The attacks started in 2013 and targeted a multitude of institutions, including 144 U.S. universities, 176 universities across 21 foreign countries, 47 domestic and foreign private sector companies, the U.S. Department of Labor, and the Federal Energy Regulatory Commission, among others.

Like most Iranian attacks, the used techniques were not advanced, but spear phishing in combination with devious social engineering tactics were used to gain access to accounts and networks.

Mark Zuckerberg Facebook page

Facebook

Let’s admit it: Facebook had a really bad year. As if the Cambridge Analytica scandal wasn’t enough, Mark Zuckerberg’s empire of social media services and messaging apps suffered a streak of serious privacy and cybersecurity blows over the past 12 months that also spilled over to other services that use Facebook as an authentication mechanism like Tinder.

Here is a run down of Facebook’s privacy and cybersecurity blowups in 2018:

  • Facebook bug accidentally changes post status to public
  • Facebook bug exposes user sessions to developers
  • Facebook bug lets websites read visitors’ likes and interests
  • The infamous Cambridge Analytica scandal
  • Facebook bug reveals previously never shared user photos

Ben Dickson has written a detailed account of Facebook’s breaches over the past year.

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Under Armour’s not-so-armored online presence

In February, hackers breached Under Armour’s MyFitnessPal app, compromising about 150 million user records, including usernames, email addresses, and passwords. The company discovered the breach in late March and, to its credit, was swift in disclosing it in just under a week.

Under Armour’s security precautions made sure that hackers couldn’t get their hands on high-value information like credit card numbers, location, or birth dates. The company had all the passwords hashed with one important caveat: Only some of the passwords were hashed with the solid bcrypt function. The rest were encrypted by an SHA-1 algorithm, which is known to have a variety of flaws.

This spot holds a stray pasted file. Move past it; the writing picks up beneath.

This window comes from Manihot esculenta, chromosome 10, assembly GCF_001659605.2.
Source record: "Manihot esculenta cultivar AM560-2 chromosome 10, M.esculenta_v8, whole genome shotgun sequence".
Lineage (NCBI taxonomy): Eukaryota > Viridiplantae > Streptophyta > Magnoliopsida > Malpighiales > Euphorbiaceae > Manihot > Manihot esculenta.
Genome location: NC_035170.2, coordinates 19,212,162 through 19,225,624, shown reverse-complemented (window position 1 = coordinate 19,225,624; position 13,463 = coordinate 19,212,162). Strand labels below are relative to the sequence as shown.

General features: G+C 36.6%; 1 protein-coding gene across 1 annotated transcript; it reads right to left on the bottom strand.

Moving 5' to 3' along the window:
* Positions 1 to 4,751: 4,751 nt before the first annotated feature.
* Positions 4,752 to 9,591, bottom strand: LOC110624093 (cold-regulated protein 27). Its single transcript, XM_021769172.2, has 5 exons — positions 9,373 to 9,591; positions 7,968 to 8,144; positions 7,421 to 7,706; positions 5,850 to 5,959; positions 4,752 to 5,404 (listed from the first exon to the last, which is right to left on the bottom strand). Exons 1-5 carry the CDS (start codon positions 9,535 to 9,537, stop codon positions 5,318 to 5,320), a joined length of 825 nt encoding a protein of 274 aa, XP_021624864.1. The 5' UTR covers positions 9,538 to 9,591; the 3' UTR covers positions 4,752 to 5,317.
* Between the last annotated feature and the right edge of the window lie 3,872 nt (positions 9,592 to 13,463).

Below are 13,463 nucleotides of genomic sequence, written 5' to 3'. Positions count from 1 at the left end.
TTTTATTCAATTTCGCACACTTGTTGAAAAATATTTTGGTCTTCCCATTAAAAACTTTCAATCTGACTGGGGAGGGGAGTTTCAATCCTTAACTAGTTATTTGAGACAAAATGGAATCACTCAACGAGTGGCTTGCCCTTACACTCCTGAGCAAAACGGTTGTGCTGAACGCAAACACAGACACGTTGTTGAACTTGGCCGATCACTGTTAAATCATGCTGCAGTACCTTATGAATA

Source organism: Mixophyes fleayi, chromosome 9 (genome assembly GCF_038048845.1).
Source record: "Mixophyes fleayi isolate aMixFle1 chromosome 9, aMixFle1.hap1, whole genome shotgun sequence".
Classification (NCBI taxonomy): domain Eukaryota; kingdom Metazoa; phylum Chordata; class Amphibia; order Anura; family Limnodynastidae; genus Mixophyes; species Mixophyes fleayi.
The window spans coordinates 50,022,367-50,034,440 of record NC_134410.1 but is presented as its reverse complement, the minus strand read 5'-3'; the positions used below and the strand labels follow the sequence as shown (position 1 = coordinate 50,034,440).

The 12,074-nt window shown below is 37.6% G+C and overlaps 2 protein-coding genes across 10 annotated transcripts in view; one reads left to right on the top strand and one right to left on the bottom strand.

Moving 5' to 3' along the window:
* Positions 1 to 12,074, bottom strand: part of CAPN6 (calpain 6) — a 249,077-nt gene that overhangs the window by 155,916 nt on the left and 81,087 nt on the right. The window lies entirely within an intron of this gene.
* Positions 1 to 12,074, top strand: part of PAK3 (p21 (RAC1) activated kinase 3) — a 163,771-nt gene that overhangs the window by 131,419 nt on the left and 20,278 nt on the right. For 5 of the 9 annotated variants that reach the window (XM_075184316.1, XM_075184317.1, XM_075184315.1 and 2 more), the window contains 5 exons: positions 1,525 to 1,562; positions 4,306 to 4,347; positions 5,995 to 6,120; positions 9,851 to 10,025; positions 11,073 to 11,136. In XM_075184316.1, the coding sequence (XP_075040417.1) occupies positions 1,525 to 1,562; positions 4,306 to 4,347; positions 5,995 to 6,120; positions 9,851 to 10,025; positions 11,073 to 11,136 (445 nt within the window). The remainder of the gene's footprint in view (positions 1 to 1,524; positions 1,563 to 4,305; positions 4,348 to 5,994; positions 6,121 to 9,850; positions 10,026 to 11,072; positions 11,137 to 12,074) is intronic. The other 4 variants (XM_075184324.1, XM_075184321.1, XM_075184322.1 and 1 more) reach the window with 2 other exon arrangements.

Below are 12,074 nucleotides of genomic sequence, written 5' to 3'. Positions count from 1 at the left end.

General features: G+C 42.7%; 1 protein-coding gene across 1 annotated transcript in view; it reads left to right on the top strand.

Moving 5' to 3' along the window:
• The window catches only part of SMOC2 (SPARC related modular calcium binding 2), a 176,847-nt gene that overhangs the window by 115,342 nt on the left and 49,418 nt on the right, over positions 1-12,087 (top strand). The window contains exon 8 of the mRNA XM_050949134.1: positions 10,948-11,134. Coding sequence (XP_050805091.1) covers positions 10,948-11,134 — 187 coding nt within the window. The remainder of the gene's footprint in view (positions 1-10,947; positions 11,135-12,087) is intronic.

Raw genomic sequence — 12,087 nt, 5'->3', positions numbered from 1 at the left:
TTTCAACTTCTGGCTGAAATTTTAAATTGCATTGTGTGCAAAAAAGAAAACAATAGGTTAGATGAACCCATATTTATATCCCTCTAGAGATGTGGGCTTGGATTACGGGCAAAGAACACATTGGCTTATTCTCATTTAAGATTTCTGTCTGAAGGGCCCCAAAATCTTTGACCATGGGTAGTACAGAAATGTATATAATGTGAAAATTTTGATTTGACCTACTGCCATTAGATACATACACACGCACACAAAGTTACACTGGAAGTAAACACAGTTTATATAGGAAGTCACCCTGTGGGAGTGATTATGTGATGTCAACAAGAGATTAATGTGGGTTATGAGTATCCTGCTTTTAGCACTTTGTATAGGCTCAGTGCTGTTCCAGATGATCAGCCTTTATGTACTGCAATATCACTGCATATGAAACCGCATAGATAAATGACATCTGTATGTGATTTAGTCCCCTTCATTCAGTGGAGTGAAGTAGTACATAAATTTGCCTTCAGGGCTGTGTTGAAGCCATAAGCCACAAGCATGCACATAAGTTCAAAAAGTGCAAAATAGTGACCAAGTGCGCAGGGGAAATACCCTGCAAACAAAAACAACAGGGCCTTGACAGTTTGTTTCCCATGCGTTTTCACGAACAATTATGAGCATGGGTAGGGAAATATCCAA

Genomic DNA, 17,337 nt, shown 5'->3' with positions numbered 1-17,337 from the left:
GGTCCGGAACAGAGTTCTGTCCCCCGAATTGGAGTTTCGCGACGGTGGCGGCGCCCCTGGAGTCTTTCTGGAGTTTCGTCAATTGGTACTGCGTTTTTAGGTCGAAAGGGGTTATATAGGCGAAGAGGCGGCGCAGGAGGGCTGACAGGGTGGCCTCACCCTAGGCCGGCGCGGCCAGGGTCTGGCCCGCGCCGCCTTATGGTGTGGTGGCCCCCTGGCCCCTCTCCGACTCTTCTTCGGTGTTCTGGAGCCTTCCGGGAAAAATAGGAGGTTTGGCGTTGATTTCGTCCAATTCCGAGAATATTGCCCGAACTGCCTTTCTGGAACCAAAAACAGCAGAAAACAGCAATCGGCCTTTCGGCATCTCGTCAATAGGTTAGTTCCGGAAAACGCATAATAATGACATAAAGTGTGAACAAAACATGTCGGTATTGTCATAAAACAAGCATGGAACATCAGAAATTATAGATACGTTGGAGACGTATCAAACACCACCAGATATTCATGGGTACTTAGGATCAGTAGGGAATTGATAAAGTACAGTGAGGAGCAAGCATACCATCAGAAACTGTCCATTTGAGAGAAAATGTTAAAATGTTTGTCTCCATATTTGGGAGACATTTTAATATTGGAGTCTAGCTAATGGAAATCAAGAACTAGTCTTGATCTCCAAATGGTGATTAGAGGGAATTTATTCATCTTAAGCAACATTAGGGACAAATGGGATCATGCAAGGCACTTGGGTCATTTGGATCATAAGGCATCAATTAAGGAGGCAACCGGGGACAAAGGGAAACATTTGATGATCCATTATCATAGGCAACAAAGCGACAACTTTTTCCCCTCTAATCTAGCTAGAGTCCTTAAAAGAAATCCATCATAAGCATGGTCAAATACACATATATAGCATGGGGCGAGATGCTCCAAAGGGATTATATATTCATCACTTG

The Under Armour hack, while not the worst both in terms of the quantity of leaked records and the quality of data and company response, was a stark reminder on how vulnerable corporate networks are.

A myriad of retailers and consumer centered services that gave our most-valuable data away

While each of the cybersecurity incidents in the following list can’t be compared in terms of quantity with this years major breaches, they cover so diverse and popular stores and services that I imagine most of use is impacted in one way or another. Here comes the list in no special order:

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Cheddar’s Scratch Kitchen menu: Data breach, credit card information

Darden Restaurants, the mother company of Cheddar’s among others, announced in August that a week earlier, officials notified them of a cyberattack. The attack vertical was a legacy point-of-sale system in restaurants that encompassed 23 states.

According to Darden’s press release, diners who visited affected Cheddar’s restaurants between November 3, 2017 and January 2, 2018 may have been affected. An estimated 567 thousand payment card numbers were exposed.

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Macy’s unusually costly wear

On July 9, DataBreaches.net revealed that Macy’s is sending letters of warning to its customers stating that individuals who shopped online at Macys.com and Bloomingdales.com between April and June could have had their personal information and credit card details stolen.

Adidas data breach

In late June Adidas announced that an unauthorized party has gained access to its customers data, including email addresses, physical addresses, contact information, and login credentials.

Adidas believes that only customers who shopped at the U.S. version of adidas.com are affected by the breach which according to a spokeswoman are “a few million” users.

One hack to rule them all

Early in April, it was revealed that all of Best Buy, Sears, Kmart and Delta Air Lines suffered a data breach through a common customer support service they all used: [24]7.ai.

The intrusion had already occured in late 2017 and the late and insufficient notification raised concerns among lawmakers and consumer rights groups.

While the quantity of the stolen data was relatively small (hundreds of thousands), it included sensitive information like payment card numbers, expiration dates, and CVV security codes.

Another worrying aspect of the hack was that some users’ who didn’t even use the online chat were impacted by the breach, according to Best Buy. Reminding us on how necessary comprehensive security solutions are that reach over company or service boundaries.

Saks Fifth Avenue and Lord & Taylor data breach

Also early in April, a cyber security firm revealed that millions of credit cards have been hacked and are being sold on the dark web. JokerStash, the criminal hacking group behind the breach, has a long record of online fraud and criminal hacking.

One concerning aspect of the hack was that offline customers of the aforementioned stores who used their physical card in-store have been affected.

And the list of hacked stores goes on

Panera Bread, the bakery-café chain restaurant, Forever 21, the fashion retailer, Sonic, a drive-in fast food restaurant, and Whole Foods are also among the consumer-centric business that suffered a data breach in 2018.